“She’s so brilliant, she really does the internet speak,” said Cowan, sharing just example of how her team uses the vernacular on Twitter – incorporating Taylor Swift quotes, such as in the post below.
“So on Twitter, on Marvel Unlimited, we are Swifties, and we keep our eye out for trends that we hop onto with some comic panels that relate.”
Peter Parker's entire life: all very mercury in retrograde coded pic.twitter.com/01pejjjzle
— Marvel Unlimited (@MarvelUnlimited) April 24, 2023
3) Be adaptable (revamping the Marvel TikTok strategy)
Cowan and her team didn’t immediately hit the nail on the head with their TikTok content. In the brand’s first year on TikTok, one strand of their content strategy for the platform went over poorly with TikTok users – user-generated content.
“We met with the TikTok reps and got all of the insight from them and best practices,” she said. “And so I thought, leaning into our community of the MCU – and the Marvel community on TikTok – would be brilliant. We’re going to get them to create content for us, and we’re going to post it on our feed.
“What happened was it turned out our fans hated seeing human beings on our account – unless it was someone like Chris Hemsworth or Elizabeth Olsen or Tom Hiddleston,” Cowan recalled. “And so it ended up becoming our lowest-performing content – by ‘performing’, I mean views.”
The team kept up the user-generated strand of their TikTok strategy for a year to measure the results, and then pivoted in the new fiscal year. “Thankfully, I have leadership that understands that this is how digital content works,” said Cowan. “We need to have some trial and error and be able to pivot and try new things.”
Marvel’s official TikTok presence is now dedicated solely to higher-performing content like animation and MCU-related material – and no hosted videos.
During the audience Q&A, one attendee asked how Cowan balances adapting to trends and publishing more reactive content within the bounds of the brand approval process. Cowan confirmed that there are multiple layers of approval for anything related to Marvel’s films, but products like comics and games are less sensitive, and so approval is not always needed.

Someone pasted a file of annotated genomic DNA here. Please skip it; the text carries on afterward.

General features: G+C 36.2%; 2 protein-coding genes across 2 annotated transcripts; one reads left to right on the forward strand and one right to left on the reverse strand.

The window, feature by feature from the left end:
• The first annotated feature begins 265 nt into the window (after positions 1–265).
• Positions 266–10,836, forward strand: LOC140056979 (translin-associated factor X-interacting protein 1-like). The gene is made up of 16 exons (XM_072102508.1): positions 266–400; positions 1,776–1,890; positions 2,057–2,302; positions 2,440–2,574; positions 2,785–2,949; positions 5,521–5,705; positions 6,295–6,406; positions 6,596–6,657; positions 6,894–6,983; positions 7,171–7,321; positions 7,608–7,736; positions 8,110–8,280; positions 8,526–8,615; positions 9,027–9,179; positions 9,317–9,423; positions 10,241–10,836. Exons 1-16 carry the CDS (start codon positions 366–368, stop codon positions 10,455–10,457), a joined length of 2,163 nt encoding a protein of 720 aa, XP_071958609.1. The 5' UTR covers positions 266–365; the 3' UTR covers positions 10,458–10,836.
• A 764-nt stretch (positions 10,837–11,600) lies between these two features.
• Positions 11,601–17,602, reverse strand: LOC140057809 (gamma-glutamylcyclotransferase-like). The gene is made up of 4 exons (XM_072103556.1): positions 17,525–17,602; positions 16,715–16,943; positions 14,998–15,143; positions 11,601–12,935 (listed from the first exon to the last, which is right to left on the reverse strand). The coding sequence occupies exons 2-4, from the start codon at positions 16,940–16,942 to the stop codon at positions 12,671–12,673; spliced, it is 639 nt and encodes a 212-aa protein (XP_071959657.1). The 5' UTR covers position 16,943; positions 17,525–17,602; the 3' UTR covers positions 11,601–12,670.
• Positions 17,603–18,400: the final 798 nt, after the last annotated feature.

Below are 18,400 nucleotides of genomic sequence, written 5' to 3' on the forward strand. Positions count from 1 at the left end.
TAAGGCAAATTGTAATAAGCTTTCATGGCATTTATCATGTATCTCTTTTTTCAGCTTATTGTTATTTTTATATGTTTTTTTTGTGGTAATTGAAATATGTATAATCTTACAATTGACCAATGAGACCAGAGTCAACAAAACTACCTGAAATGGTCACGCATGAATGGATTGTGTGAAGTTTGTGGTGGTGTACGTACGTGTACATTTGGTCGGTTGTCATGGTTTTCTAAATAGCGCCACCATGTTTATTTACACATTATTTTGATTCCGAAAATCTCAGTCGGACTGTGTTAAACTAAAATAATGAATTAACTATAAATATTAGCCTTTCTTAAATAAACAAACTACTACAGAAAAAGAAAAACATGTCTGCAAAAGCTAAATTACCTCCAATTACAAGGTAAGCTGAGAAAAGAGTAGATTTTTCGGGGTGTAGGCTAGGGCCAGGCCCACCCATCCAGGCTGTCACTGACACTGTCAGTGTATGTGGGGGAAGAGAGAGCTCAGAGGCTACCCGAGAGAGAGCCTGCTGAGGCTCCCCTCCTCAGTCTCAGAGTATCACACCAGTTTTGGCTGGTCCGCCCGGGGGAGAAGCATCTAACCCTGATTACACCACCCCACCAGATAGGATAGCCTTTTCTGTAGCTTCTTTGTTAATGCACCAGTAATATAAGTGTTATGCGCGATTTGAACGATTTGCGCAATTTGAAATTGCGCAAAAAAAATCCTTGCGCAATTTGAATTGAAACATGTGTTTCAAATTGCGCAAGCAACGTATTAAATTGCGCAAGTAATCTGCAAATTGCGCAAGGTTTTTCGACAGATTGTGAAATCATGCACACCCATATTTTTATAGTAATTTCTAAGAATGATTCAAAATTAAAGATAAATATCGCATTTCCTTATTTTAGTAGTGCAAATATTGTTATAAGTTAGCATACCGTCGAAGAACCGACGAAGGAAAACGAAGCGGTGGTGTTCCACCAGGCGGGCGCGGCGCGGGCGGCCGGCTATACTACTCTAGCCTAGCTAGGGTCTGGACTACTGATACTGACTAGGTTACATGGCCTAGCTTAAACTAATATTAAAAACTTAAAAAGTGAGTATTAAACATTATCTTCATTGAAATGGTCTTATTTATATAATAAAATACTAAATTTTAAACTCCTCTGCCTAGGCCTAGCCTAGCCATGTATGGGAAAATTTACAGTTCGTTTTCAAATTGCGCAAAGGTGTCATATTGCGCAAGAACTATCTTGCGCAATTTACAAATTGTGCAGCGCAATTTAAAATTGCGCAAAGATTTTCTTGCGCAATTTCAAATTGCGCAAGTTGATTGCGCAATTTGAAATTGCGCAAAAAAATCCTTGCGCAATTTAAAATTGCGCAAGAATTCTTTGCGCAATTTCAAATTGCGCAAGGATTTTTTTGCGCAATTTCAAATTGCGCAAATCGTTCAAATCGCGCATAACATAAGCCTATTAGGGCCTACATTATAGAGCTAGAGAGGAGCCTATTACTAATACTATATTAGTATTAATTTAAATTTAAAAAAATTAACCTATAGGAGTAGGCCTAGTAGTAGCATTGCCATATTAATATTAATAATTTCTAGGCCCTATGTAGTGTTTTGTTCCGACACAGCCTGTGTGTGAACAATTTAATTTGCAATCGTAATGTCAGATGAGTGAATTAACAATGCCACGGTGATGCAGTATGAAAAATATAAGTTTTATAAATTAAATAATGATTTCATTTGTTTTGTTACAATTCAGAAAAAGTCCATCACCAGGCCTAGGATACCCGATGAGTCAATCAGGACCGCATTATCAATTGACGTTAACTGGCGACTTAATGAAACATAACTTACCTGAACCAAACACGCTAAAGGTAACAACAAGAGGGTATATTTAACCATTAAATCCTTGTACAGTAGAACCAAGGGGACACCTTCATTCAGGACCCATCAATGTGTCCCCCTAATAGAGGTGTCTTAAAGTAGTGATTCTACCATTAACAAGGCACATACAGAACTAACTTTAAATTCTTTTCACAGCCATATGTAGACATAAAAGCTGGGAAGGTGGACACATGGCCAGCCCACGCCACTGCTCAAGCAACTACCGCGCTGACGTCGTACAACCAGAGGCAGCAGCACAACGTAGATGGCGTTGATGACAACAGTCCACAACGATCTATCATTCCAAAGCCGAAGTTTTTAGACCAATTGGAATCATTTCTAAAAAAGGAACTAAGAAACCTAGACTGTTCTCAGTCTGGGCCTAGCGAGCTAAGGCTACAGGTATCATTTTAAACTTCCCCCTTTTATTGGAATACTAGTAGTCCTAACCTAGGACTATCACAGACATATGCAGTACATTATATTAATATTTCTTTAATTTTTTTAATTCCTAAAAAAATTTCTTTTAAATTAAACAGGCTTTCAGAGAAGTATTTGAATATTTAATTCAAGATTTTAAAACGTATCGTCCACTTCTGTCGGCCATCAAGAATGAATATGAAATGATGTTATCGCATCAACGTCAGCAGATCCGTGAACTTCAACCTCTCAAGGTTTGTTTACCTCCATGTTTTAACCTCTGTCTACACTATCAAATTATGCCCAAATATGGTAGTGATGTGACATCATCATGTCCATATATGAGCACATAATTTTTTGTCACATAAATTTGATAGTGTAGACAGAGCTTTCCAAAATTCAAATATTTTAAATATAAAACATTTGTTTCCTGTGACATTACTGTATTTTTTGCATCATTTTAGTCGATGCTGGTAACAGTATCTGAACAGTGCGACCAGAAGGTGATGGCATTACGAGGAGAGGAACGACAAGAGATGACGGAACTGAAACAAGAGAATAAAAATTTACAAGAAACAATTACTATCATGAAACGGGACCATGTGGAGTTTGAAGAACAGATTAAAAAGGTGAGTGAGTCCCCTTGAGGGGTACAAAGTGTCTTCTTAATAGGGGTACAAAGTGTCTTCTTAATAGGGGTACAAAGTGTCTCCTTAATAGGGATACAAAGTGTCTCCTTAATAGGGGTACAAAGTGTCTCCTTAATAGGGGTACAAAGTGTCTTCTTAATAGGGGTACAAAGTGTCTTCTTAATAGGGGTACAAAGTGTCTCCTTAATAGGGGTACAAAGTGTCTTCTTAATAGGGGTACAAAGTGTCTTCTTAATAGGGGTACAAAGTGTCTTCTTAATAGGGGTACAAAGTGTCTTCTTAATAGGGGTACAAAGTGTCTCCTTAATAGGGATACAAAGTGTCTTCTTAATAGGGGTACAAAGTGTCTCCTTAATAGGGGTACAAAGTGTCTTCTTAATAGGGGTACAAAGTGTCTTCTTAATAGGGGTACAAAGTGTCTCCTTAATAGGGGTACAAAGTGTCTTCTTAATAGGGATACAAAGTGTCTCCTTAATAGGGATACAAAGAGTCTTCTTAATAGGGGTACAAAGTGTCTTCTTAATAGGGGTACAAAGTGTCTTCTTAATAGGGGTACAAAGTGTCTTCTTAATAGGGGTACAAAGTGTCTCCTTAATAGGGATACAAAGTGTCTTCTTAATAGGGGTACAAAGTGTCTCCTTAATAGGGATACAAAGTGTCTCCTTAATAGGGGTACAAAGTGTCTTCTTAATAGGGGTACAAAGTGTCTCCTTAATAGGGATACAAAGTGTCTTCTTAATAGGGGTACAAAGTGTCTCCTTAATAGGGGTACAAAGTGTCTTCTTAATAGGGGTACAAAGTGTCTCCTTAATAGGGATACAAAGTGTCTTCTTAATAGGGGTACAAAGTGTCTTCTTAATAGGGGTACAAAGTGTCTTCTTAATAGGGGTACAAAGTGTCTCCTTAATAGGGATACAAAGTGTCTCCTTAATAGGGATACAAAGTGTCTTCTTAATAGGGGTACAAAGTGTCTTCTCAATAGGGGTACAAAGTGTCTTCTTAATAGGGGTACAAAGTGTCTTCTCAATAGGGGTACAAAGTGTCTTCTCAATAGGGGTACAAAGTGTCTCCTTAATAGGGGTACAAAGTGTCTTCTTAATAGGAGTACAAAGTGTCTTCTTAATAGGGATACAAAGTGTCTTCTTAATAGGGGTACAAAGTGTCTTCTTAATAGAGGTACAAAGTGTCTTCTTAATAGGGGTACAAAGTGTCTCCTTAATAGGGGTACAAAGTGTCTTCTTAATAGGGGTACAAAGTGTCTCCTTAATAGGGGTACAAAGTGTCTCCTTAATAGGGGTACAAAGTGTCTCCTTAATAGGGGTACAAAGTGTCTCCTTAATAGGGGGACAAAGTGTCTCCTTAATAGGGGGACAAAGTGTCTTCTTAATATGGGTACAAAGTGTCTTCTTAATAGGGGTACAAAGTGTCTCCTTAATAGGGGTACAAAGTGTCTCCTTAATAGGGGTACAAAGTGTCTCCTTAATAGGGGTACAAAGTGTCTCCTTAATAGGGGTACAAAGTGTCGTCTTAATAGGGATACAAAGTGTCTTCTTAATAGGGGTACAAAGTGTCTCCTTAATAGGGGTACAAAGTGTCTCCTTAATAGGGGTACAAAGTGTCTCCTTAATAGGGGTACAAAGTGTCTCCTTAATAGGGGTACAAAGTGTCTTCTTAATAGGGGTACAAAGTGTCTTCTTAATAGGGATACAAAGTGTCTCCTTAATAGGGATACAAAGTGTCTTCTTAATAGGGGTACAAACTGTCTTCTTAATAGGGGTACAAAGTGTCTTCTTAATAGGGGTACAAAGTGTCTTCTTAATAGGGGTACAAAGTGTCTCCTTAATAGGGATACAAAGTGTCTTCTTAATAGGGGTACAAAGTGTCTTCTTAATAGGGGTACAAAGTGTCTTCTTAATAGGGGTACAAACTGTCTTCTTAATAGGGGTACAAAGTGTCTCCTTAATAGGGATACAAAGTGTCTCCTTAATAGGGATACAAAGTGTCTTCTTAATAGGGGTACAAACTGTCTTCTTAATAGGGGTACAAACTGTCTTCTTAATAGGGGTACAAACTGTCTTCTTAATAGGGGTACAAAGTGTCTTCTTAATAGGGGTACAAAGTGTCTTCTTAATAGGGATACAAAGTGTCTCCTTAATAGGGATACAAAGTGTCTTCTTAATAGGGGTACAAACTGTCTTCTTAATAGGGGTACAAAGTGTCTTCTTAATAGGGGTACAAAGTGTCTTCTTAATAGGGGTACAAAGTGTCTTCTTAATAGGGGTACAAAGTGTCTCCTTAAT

“However, we do have a brand assurance team that wants to take a look at our content whenever we’re showing our characters being used in a certain way, and making sure that it’s keeping to each brand guideline for that character,” Cowan said. For instance, Captain America is an aspirational and serious character, so a parody wouldn’t be in keeping with his brand guideline. However, for a character like Deadpool, content can be much more off-the-wall and outlandish.
“I give my team the freedom to create their content, and then they run it by me for approvals,” Cowan summarised. Marvel’s social media team is also responsible for approving content for every other licensee or department that touches the Marvel brand. “We have a whole system of social review where we need to look at it, send it to Legal, Brand Assurance, all of that.”
Registration is now open for our next Econsultancy Live event, taking place on 16th November at Kings Place, London. Members can claim a complimentary place – so don’t miss out!